The second volume ends with a two-part story, “Walkthrough,” in which Xavier finally confronts Cyclops in their new California home. Their shattered relationship remains the catalyst of Xavier’s regret and shame, but when he goes to talk and apologize to Scott for the umpteenth time, Emma Frost is there to give Xavier a taste of his own medicine. Wait, they’re going to dive into Xavier’s mind AGAIN? Yep!
A third clip show! The Emma Frost one does some inventive things on the art side of the astral plane presentation, representing his life as film strip that Emma Frost combs through. She’s searching for any lingering side of Sinister, a smart precaution, and also putting Xavier through the ringer for hurting Scott. Emma is unapologetic as she forces Xavier to see his past mistakes and regrets not because she’s cruel and evil, but more of an aggressive form of therapy that ends up working quite well. But, yeah, it’s still crazy that this is literally the third time Xavier’s been through this in as many stories!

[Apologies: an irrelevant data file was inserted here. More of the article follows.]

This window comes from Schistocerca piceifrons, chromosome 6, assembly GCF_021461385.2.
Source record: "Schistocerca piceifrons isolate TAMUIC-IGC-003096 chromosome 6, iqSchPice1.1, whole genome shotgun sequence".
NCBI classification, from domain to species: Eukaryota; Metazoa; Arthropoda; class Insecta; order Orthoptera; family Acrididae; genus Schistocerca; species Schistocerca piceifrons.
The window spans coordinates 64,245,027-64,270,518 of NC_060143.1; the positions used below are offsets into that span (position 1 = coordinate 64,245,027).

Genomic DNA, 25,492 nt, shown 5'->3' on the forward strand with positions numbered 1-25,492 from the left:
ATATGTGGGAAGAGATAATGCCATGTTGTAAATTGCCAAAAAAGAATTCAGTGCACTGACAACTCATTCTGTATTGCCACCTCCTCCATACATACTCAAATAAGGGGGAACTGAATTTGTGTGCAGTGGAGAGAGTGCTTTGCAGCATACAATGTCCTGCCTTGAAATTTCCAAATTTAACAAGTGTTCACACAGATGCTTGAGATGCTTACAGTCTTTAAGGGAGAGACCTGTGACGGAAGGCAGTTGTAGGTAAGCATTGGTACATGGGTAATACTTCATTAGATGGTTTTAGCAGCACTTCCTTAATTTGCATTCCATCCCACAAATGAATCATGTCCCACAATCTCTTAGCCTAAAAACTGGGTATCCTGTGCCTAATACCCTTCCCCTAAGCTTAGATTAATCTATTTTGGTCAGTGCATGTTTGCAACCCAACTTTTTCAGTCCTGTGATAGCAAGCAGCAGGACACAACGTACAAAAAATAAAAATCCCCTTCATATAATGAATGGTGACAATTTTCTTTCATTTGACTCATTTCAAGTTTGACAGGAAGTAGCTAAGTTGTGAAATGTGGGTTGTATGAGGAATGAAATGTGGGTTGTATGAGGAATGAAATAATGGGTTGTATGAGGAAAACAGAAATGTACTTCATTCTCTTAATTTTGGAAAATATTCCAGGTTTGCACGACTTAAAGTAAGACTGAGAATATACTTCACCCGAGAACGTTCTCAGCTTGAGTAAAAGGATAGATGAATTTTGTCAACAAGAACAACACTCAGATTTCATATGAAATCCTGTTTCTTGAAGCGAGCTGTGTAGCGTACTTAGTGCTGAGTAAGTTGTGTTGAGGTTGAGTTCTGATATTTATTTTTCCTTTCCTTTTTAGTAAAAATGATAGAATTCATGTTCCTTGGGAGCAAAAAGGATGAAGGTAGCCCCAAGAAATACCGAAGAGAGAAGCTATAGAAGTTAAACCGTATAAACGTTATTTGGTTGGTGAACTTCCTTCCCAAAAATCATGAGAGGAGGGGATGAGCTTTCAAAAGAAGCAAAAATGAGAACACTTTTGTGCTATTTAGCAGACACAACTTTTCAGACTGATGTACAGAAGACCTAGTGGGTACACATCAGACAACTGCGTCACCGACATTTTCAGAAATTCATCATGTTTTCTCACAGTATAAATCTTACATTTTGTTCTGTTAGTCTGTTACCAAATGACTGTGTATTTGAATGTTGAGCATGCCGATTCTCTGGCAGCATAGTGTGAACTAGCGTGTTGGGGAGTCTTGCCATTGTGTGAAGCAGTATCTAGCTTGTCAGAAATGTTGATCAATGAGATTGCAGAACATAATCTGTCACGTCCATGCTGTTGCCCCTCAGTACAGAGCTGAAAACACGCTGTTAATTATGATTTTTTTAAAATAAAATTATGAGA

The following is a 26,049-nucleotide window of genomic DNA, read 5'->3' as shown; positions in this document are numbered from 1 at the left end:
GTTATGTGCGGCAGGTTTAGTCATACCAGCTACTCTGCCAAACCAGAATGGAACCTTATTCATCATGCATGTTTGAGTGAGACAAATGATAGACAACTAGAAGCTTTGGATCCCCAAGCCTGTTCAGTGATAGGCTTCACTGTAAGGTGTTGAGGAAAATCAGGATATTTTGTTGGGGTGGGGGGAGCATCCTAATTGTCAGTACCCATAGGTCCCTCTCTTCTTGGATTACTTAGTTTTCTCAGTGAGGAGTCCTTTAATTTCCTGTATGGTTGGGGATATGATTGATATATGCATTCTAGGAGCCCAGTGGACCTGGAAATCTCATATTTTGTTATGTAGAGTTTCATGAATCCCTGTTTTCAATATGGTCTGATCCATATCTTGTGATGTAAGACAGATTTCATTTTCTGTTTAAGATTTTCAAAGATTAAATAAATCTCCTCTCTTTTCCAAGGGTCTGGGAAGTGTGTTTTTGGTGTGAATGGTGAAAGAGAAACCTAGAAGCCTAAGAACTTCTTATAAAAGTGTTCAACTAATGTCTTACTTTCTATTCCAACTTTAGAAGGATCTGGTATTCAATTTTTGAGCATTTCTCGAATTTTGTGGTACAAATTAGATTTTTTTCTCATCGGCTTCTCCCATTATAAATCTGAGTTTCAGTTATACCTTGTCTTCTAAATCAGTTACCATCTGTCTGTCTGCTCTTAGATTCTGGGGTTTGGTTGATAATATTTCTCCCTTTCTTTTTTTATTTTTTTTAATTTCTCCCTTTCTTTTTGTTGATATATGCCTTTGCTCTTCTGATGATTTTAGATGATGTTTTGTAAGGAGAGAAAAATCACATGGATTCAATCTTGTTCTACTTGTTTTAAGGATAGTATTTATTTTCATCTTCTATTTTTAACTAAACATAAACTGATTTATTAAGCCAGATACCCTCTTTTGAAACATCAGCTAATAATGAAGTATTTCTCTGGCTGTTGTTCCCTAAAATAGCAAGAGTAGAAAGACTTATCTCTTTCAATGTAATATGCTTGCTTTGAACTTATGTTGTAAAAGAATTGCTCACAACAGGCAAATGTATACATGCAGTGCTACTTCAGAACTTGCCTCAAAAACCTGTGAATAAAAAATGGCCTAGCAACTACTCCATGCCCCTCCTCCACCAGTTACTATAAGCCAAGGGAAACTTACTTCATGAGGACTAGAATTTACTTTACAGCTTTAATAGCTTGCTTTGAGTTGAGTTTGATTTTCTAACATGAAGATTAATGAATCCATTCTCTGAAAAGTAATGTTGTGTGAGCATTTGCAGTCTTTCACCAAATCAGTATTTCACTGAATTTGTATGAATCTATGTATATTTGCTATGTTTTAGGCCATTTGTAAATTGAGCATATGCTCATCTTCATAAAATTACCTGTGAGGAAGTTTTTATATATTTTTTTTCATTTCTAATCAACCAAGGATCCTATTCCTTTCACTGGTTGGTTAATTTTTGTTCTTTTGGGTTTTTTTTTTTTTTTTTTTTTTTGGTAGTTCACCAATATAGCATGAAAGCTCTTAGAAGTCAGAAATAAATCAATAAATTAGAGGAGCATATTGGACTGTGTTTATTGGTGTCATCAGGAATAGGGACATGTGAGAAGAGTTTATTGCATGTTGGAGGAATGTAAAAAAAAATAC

X-Men: Legacy is a nice if mostly unnecessary side story with Professor X. The one important revelation comes at the end, when Scott ultimately forgives his old mentor and friend – the very last panel is of them shaking hands, a monumental gesture after all they’ve been through.
Taking the former X-Men series and molding into a Professor X-centric tale was a bold move, and one that would last about ten more issues before it evolved into a Rogue-centric series. Her story is teased a bit in a few panels as she scours the Australian Outback, also searching for the ghosts of the past. I wasn’t a fan that Marvel kept the issue numbering the same since this definitely feels like an all-new series and story.
Likewise I found the art to be just okay. Scott Eaton’s work is very 90s – big, glossy, and exaggerated. It’s not bad but definitely not my preferred style, though I did fine much of the panel construction fun and interesting during the astral plane “this is your life, Charles” segments. If you feel a wave of happy nostalgia reliving a lot of big events from the X-Men’s past (especially during their heyday in the 80s), X-Men: Legacy is a decently fun romp though Xavier’s mind.